8. Mr. Sunil Mathews, learned counsel appearing for the petitioner would in his oral submissions primarily raise three issues. The first one being violation of principles of natural justice and denial of petitioner's right to be heard. According to him, the Governing Body of the respondent No. 2 college, at its meeting held on November 18, 2013, had accepted the findings of the Inquiry Officer. He would state, before accepting the findings of the Inquiry Officer, no opportunity was given to the petitioner to make a representation against the findings in the Inquiry Report. He has drawn my attention to the show cause notice dated November 27, 2013 to highlight that the acceptance of the findings of the Inquiry Officer was conclusive inasmuch as the Governing Body had, by accepting the Inquiry Report, even decided the nature of penalty to be imposed on the petitioner. The reply dated December 6, 2013 of the petitioner and the hearing given to the petitioner on January 8, 2014 were only an empty formality. He would rely upon the judgment of Supreme Court in the cases reported as: 1993 (4) SCC 727 Managing Director, ECIL and Ors. v. B. Karunakar and Ors., : 2009 (112) DRJ 391 (DB) Prof. Bidyug Chakraborty v. Delhi University and Ors.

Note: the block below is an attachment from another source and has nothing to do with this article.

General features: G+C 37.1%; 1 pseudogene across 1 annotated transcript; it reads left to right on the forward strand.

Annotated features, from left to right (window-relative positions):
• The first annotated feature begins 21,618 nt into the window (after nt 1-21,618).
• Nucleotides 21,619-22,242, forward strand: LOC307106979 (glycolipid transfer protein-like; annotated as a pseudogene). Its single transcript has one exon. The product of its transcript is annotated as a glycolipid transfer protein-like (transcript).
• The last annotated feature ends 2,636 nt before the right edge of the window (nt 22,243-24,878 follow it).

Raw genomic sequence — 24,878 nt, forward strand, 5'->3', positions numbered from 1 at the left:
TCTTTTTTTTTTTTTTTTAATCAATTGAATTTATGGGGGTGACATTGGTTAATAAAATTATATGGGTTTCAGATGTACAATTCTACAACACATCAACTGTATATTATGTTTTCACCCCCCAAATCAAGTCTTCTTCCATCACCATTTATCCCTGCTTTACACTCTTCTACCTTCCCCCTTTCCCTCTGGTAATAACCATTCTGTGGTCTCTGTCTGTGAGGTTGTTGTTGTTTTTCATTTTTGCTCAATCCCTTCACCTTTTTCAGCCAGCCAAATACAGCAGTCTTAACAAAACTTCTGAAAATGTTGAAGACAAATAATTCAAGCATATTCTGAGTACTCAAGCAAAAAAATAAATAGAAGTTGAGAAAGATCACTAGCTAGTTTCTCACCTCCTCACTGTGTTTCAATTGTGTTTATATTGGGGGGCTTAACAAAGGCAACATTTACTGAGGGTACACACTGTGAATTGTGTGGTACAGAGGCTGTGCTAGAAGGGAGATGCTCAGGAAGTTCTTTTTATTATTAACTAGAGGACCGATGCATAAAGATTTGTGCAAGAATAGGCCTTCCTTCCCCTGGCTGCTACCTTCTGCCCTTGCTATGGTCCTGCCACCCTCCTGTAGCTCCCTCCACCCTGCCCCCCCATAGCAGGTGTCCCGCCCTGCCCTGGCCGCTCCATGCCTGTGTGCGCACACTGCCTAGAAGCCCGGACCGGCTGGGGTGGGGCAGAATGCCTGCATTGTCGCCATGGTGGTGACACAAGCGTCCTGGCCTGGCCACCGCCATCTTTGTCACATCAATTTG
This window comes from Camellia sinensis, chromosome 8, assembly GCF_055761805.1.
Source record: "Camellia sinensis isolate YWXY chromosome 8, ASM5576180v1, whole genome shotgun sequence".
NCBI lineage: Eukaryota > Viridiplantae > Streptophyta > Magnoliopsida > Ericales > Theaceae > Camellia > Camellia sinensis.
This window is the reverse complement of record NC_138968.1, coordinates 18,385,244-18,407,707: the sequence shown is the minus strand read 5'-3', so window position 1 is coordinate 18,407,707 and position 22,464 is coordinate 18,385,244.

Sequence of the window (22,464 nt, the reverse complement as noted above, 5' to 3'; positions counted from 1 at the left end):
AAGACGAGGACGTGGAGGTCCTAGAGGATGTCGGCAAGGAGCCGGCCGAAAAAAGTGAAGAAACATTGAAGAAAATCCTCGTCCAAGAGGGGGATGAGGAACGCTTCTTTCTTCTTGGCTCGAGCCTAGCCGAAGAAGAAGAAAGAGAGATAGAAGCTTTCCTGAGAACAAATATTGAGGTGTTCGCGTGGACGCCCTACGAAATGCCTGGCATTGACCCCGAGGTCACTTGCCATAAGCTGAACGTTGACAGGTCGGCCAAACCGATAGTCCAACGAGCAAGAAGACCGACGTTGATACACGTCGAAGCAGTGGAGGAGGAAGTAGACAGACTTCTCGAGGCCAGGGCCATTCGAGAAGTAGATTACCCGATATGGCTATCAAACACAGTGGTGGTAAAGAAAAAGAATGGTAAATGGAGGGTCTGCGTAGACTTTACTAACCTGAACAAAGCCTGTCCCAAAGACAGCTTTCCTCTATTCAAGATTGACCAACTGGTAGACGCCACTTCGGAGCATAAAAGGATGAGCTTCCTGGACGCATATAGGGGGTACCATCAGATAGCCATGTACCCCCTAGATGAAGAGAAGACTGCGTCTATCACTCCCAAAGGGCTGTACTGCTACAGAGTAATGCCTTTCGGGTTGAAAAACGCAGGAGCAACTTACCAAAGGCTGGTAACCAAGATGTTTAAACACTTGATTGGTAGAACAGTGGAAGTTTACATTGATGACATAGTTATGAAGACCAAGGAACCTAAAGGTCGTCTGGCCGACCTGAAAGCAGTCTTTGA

9. The second submission of Mr. Mathews, was the denial of the petitioner's right to legal representation. Mr. Mathews would also argue that the decision of the Governing Body is also illegal inasmuch the petitioner was denied the right to legal representation during the Inquiry proceedings. In that regard, he has drawn my attention to page 29 of the paper book, which is a part of the report of the Inquiry Officer, wherein, the Inquiry Officer dealt with the request of the petitioner to seek legal assistance. He would state that even though, the application was rejected by the learned Inquiry Officer as the college being not represented by the legal counsel, the petitioner cannot be permitted to be represented by a legal counsel, the Inquiry Officer being a person of legal standing, he was entitled to legal representation in the Inquiry proceedings and denial of the same renders the proceedings unfair and illegal. He would rely upon the judgment of the Supreme Court in the case reported as : (2015) 5 SCC 549 Ramesh Chandra v. Delhi University and Ors.